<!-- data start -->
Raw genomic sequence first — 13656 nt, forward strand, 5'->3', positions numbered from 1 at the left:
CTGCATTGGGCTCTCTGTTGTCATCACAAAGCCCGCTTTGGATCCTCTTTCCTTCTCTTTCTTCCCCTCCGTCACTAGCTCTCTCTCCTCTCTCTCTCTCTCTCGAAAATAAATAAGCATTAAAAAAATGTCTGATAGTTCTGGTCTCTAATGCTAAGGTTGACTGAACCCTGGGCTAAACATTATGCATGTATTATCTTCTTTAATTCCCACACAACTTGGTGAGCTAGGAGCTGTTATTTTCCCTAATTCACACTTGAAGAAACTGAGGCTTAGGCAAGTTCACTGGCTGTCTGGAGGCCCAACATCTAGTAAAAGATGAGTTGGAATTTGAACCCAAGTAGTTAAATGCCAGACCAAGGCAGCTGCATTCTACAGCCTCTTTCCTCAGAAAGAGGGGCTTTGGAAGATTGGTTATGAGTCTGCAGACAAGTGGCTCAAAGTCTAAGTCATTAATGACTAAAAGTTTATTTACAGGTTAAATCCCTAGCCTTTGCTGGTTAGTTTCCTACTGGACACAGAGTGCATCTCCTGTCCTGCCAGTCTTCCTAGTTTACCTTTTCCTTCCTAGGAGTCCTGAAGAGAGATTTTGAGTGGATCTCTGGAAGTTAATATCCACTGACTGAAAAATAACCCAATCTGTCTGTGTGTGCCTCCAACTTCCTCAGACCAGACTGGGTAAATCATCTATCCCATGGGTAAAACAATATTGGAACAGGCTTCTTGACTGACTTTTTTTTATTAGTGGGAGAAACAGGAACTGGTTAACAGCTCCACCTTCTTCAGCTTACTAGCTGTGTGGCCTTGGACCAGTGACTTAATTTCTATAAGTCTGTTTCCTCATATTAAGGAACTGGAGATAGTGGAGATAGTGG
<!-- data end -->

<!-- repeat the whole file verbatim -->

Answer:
Raw genomic sequence first — 13656 nt, forward strand, 5'->3', positions numbered from 1 at the left:
CTGCATTGGGCTCTCTGTTGTCATCACAAAGCCCGCTTTGGATCCTCTTTCCTTCTCTTTCTTCCCCTCCGTCACTAGCTCTCTCTCCTCTCTCTCTCTCTCTCGAAAATAAATAAGCATTAAAAAAATGTCTGATAGTTCTGGTCTCTAATGCTAAGGTTGACTGAACCCTGGGCTAAACATTATGCATGTATTATCTTCTTTAATTCCCACACAACTTGGTGAGCTAGGAGCTGTTATTTTCCCTAATTCACACTTGAAGAAACTGAGGCTTAGGCAAGTTCACTGGCTGTCTGGAGGCCCAACATCTAGTAAAAGATGAGTTGGAATTTGAACCCAAGTAGTTAAATGCCAGACCAAGGCAGCTGCATTCTACAGCCTCTTTCCTCAGAAAGAGGGGCTTTGGAAGATTGGTTATGAGTCTGCAGACAAGTGGCTCAAAGTCTAAGTCATTAATGACTAAAAGTTTATTTACAGGTTAAATCCCTAGCCTTTGCTGGTTAGTTTCCTACTGGACACAGAGTGCATCTCCTGTCCTGCCAGTCTTCCTAGTTTACCTTTTCCTTCCTAGGAGTCCTGAAGAGAGATTTTGAGTGGATCTCTGGAAGTTAATATCCACTGACTGAAAAATAACCCAATCTGTCTGTGTGTGCCTCCAACTTCCTCAGACCAGACTGGGTAAATCATCTATCCCATGGGTAAAACAATATTGGAACAGGCTTCTTGACTGACTTTTTTTTATTAGTGGGAGAAACAGGAACTGGTTAACAGCTCCACCTTCTTCAGCTTACTAGCTGTGTGGCCTTGGACCAGTGACTTAATTTCTATAAGTCTGTTTCCTCATATTAAGGAACTGGAGATAGTGGAGATAGTGG